Which moves the discussion to the biggest myth buster. Punishment/Consequence is NOT Discipline. Discipline is not about blame, assigning guilt, denying privilege, getting to the bottom of things, or administering consequence. These are all management techniques and will vary greatly depending on how quickly a Big will intercede to stop a behavior immediately and smooth the waters. Discipline’s sole objective is first and foremost that the Little with the inappropriate behavior will take responsibility for their actions which is the first step to guiding a Little to change their behavior. Key to remember, Bigs? You are not changing shit except to maybe model the desired behavior more frequently in the company of Littles. It is not possible for a human to change the behavior of another human. I don’t care how much you apply consequences. Influence the decision? Yes. But a Little, when it comes to the labyrinth of inappropriate behavior, must experience the come to Jesus moment and decide to change the behavior and know how to do it. Even if we drag them to it. Discipline is about getting them to discipline themselves regarding their conduct in all situations. So, here’s a surefire trick which will set the stage for this all-important process. It is the path to a Little’s vibrant physical, mental, and emotional health. Remember that you have already interceded to immediately stop an errant behavior. The trick is designed to shift the focus of the conversation directly on them, and not on the circumstances of the misbehavior. So, through whatever means, the Little is in your presence. Perhaps still not expecting any discussion of their behavior. No matter. DO NOT let them slouch, sit, or get comfortable or “buddy” like. This makes it clear that you did not invite them into your presence for playtime and snacks. They are to be attentive, make eye contact, and respond to some form of this question: “Why were you called to come see me?” Realization dawns upon their face and I guarantee the first words out of their mouth are going to be an excuse, crying, or blaming the dog for the tragedy at hand. Simply interrupt and say, “Start your sentence with I”. It works like a charm even if you have to interrupt several times before their painstaking use of the correct pronoun occurs. Until they can truthfully finish that sentence by simply saying what they did, no matter how egregious the behavior, there is no point in expecting any change in their behavior. After they state their behavior, for example, “I hit my brother on the head with the stack of legos”, then and only then ask the second question, “why did you do that or why did that happen” etc. By following this sequence, the Big has created the appropriate timeframe to get the Little’s perception of the incident. This is a necessary step to eliminate errant behavior. Again, the Little must be the one to change behavior to achieve discipline. Now you can have any appropriate discussion about the incident, or about a better choice etc. To do this before a Little takes responsibility for their action by clearly declaring the “I” statement is like pissing in the wind. And seal the compact as you end the discussion by verbally stating “I really appreciate you taking responsibility for what you did.” It will be clear then, when you assign a thoughtful consequence that day or days later, why you are doing that. And, do it calmly. It is all about creating the correct environment for the Big to direct the show instead of reacting or being put on the defensive justifying yourself to a Little or cajoling them to behave. Just remember these words: “Start your sentence with I.” It is a classic myth buster. Aye, aye, matey.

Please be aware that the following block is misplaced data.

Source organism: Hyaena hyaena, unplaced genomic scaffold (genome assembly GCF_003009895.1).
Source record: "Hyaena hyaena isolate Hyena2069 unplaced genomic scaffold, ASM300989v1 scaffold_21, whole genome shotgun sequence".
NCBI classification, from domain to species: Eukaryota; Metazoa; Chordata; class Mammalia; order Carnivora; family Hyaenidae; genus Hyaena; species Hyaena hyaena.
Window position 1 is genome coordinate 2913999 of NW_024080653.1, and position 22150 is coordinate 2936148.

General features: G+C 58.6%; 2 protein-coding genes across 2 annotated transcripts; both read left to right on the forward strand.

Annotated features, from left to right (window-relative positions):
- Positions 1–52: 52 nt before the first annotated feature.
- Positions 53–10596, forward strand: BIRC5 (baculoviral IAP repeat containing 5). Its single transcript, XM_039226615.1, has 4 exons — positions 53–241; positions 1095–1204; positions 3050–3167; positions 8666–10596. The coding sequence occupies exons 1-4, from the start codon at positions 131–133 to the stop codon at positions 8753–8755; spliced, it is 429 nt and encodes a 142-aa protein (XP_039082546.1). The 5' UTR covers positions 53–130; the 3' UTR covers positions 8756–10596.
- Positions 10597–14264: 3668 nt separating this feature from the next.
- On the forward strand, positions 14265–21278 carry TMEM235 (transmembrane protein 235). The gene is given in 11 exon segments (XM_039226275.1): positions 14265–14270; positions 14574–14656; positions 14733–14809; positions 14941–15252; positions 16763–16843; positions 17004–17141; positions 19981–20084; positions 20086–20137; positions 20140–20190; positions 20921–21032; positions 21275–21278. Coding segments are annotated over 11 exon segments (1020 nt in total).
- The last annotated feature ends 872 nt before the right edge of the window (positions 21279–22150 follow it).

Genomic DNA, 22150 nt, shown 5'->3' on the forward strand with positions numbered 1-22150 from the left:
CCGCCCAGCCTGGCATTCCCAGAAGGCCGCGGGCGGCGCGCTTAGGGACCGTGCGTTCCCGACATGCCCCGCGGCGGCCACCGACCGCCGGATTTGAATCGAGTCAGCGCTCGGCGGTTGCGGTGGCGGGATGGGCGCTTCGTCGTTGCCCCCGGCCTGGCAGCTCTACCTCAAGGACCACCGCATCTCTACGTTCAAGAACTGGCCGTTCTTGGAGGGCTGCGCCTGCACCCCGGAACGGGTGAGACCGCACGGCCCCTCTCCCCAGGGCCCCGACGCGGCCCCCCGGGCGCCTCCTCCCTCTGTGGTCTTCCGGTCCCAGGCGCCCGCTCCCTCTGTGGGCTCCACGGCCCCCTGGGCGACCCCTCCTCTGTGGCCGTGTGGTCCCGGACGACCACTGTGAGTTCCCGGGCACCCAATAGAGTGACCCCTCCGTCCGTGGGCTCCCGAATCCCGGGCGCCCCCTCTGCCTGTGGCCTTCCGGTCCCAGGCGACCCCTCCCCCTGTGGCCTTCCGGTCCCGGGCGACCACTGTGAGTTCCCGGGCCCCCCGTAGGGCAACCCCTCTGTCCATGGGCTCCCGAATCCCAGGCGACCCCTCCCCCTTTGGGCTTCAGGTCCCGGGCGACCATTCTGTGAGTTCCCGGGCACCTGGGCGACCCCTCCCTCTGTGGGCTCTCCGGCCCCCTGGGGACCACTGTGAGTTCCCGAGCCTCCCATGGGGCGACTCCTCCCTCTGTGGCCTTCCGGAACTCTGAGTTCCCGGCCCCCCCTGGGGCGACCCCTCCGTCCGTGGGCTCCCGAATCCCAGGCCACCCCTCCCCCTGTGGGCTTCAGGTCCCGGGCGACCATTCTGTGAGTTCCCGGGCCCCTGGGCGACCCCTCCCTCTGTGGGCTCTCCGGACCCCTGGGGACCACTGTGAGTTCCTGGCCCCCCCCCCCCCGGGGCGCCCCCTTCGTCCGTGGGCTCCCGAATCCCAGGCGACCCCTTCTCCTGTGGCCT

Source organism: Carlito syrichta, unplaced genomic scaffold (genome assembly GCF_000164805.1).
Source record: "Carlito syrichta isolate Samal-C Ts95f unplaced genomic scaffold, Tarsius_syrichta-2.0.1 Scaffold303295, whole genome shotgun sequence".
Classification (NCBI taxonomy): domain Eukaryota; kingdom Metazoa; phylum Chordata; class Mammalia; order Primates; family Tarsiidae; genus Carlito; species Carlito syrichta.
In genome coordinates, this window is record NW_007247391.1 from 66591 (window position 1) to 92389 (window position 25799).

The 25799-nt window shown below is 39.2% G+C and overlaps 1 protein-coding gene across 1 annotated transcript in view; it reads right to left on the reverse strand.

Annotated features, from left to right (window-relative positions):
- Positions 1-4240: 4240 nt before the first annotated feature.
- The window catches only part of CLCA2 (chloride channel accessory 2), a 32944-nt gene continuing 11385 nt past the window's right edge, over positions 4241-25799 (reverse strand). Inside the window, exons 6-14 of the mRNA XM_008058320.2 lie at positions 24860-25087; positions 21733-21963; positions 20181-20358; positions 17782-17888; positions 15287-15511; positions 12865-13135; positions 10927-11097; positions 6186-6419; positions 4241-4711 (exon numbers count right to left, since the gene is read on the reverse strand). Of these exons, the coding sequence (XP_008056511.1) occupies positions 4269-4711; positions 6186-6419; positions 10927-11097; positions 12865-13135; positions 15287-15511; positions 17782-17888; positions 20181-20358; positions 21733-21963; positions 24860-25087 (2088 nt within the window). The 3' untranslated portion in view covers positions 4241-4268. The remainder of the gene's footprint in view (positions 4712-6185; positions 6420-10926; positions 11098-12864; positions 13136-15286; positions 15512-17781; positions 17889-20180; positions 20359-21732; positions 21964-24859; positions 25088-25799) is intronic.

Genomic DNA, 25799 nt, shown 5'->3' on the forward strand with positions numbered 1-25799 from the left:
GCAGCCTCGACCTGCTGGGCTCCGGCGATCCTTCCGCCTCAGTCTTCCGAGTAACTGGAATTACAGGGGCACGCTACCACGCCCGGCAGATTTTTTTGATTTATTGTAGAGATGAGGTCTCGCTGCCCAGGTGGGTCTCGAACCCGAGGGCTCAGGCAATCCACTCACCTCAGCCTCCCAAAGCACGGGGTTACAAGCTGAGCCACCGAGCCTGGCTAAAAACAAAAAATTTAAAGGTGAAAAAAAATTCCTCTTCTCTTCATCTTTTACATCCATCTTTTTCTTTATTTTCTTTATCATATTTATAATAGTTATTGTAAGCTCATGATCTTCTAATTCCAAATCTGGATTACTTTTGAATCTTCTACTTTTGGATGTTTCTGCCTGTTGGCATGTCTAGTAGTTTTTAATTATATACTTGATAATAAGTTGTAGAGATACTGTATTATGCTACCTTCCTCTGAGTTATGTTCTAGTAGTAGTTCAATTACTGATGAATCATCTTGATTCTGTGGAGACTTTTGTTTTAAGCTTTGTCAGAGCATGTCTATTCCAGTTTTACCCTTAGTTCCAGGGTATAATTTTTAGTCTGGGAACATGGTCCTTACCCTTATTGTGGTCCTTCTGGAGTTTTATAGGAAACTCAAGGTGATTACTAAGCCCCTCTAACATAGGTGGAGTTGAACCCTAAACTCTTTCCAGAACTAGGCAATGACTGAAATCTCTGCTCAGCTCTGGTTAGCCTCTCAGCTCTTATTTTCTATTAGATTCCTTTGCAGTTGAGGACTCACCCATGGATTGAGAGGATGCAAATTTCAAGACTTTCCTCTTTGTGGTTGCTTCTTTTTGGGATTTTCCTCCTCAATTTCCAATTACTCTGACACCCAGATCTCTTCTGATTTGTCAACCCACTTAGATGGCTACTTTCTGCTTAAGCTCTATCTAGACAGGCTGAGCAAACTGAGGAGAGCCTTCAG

Let’s face it…What is popular is not always right. What is right is not always popular.